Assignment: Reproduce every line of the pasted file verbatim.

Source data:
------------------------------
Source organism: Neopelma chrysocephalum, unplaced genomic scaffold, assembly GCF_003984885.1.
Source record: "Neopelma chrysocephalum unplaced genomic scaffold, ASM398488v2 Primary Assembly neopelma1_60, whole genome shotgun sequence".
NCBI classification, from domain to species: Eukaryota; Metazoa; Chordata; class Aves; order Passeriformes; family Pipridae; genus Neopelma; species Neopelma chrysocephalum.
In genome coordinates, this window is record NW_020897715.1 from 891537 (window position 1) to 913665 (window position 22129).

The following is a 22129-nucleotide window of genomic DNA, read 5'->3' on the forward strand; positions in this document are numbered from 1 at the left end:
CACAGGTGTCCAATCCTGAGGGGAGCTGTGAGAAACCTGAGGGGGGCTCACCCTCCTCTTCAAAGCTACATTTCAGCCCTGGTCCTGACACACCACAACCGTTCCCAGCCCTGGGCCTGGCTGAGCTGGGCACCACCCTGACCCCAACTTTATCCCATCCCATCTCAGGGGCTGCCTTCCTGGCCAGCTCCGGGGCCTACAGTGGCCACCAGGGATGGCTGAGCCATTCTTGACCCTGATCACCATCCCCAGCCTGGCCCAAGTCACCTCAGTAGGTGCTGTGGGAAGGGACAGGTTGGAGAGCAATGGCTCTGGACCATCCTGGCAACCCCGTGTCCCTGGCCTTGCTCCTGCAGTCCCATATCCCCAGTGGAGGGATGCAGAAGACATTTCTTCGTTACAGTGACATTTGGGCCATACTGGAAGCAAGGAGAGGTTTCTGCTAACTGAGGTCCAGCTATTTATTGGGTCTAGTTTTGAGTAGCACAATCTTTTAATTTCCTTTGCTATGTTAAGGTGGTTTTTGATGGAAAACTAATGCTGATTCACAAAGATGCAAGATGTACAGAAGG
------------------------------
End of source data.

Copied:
Source organism: Neopelma chrysocephalum, unplaced genomic scaffold, assembly GCF_003984885.1.
Source record: "Neopelma chrysocephalum unplaced genomic scaffold, ASM398488v2 Primary Assembly neopelma1_60, whole genome shotgun sequence".
NCBI classification, from domain to species: Eukaryota; Metazoa; Chordata; class Aves; order Passeriformes; family Pipridae; genus Neopelma; species Neopelma chrysocephalum.
In genome coordinates, this window is record NW_020897715.1 from 891537 (window position 1) to 913665 (window position 22129).

The following is a 22129-nucleotide window of genomic DNA, read 5'->3' on the forward strand; positions in this document are numbered from 1 at the left end:
CACAGGTGTCCAATCCTGAGGGGAGCTGTGAGAAACCTGAGGGGGGCTCACCCTCCTCTTCAAAGCTACATTTCAGCCCTGGTCCTGACACACCACAACCGTTCCCAGCCCTGGGCCTGGCTGAGCTGGGCACCACCCTGACCCCAACTTTATCCCATCCCATCTCAGGGGCTGCCTTCCTGGCCAGCTCCGGGGCCTACAGTGGCCACCAGGGATGGCTGAGCCATTCTTGACCCTGATCACCATCCCCAGCCTGGCCCAAGTCACCTCAGTAGGTGCTGTGGGAAGGGACAGGTTGGAGAGCAATGGCTCTGGACCATCCTGGCAACCCCGTGTCCCTGGCCTTGCTCCTGCAGTCCCATATCCCCAGTGGAGGGATGCAGAAGACATTTCTTCGTTACAGTGACATTTGGGCCATACTGGAAGCAAGGAGAGGTTTCTGCTAACTGAGGTCCAGCTATTTATTGGGTCTAGTTTTGAGTAGCACAATCTTTTAATTTCCTTTGCTATGTTAAGGTGGTTTTTGATGGAAAACTAATGCTGATTCACAAAGATGCAAGATGTACAGAAGG